Vernor Vinge on Technological Unemployment

What does the future hold, not only for the great hoard of folk who may not keep ahead of the ever-widening techno-chasm, but also the banks of thinkers/creators who have until now been busy at encoding the Book of Life?

So you can imagine a civilization in which there are these bright little sparks of human level intuition and creativity and insight that are separated by vast stretches of algorithmically accessible problems. And there’s a lot of occupations and businesses, where the successful insight on the part of management is figuring out how to do all the stuff you can do without those expensive people, and then what remains are those bright little spots where you need to have the people.

via Vernor Vinge on Technological Unemployment.



  1. I’ve put a bit of thought into this issue, and I think we’re going to see an upswing in small business start-ups, as people try to cope with these changes. A large percentage of these will fail, which will likely plunge more and more westerners into the scale of poverty we’ve seen in less-developed regions of the world.
    Unless governments put a great deal of effort into protecting these populations, in the post-industrial world, most industrialized regions will likely fail.

    1. Right on. I think this mostly underway. Governments among the Big 20 industrialized nations will only protect the bare minimum of industrial workers. Folks will continue to go into debt to either get an education and/or start a business. Even more high level, petit bourgeois bureaucratic functions–like accounting and certain aspects of finance–are being outsourced to countries like Brazil and Argentina. So I think that we will see this among more than just industrial workers.

  2. Do you think we’ll likely see a change in economic models to compensate for the gradual decline in personal income? This is particularly tricky in places like the US, where it’s fashionable to attribute poverty to laziness, thus vilifying anyone who could become a casualty of the purge of labor employment. I foresee that this will continue to drive income inequality toward the extremes.

    P.S. I originally read this article about a year ago. In that time, I have continued to think about the impact of this, and possible ways of coping, as a society. It is certainly a grave concern, and a worthy topic for deliberation.

    1. I am not sure we will see a change in economic models. Or better, I feel like any changes that happen will occur beyond the eyes of the public. In one sense, we did have a change already in economic models: we transformed from industrial capitalism (centered around the closed sectors of manufacture) to financial capitalism (located within the ever changing networks of market instruments).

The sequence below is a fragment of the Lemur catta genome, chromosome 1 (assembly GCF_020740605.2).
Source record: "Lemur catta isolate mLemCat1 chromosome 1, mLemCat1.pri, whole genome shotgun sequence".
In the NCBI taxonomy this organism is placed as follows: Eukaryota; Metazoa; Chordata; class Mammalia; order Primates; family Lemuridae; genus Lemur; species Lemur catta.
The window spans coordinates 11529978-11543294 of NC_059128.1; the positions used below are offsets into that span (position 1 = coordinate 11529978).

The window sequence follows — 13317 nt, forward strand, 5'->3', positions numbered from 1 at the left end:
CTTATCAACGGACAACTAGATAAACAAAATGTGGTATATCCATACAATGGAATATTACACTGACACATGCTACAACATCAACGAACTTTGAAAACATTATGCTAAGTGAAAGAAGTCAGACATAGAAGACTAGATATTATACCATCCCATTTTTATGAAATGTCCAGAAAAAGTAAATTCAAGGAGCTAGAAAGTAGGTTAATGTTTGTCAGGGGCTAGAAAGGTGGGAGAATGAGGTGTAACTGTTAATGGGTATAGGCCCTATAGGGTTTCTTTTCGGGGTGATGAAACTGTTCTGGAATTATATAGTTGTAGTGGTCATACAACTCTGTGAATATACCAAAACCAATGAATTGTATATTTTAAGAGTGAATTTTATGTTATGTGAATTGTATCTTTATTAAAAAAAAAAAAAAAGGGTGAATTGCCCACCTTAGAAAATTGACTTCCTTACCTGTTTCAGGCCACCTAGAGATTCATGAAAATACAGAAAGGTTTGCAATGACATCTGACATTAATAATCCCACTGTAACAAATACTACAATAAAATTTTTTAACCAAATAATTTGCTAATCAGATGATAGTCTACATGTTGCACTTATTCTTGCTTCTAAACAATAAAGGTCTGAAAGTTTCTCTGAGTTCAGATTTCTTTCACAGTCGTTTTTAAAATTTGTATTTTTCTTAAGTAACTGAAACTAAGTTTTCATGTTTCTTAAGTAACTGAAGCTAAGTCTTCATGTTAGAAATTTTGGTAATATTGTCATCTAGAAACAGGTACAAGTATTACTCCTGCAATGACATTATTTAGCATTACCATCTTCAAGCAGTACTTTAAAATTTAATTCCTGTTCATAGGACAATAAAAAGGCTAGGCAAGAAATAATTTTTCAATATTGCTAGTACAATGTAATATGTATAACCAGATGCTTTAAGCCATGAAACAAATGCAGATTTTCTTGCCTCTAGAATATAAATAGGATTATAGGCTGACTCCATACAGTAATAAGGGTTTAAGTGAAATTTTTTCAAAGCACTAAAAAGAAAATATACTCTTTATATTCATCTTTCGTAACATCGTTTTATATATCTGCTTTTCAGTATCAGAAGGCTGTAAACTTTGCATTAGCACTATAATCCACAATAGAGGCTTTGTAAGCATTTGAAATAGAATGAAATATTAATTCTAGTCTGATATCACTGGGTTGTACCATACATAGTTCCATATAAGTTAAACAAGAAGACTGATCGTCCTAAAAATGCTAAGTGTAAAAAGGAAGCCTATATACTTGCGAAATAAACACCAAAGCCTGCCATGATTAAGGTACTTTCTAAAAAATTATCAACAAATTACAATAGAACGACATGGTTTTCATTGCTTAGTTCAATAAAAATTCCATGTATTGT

The invisible hand of the market that so many folks invoke does not work in the new model because it favored the closed national systems. We are now globalized. Those toward the extremes of poverty compete not only with each other but with machines/computers.

      The question is whether there is a form of cooperative movement that would lead to us exchanging the status quo. I’m just not sure. What do you think? Are you considering a particular kind of economic model that might take the place of global financial capitalism?

      1. I’m working on a book about it actually. The idea is that over the coming decades, unemployment rates will climb far past the point where it is able to sustain the population, while productivity will stay high. It is in the best interest of business owners and manufacturers, that people still have the ability to purchase goods. I am building a tax reform structure that would make taxation contingent upon the number of employees per unit of productivity. If your company is productive and profitable, and you have no employees because you automated, you are going to pay a higher tax rate. This tax will be less than the combined wages of the employees that would have been required to maintain the same level of productivity. However, since automation is an expensive, one-time cost + materials, the business owner is still going to be making large payments to whatever company provided the equipment used to automate. During that payment process, the tax burden will be placed on the company providing the equipment. This tax will be used to cover the cost of social programs (e.g. 3d printers, robotics). These social programs will provide the support to the population, that will keep them buying things, which keeps our companies in business, and our economy turning.

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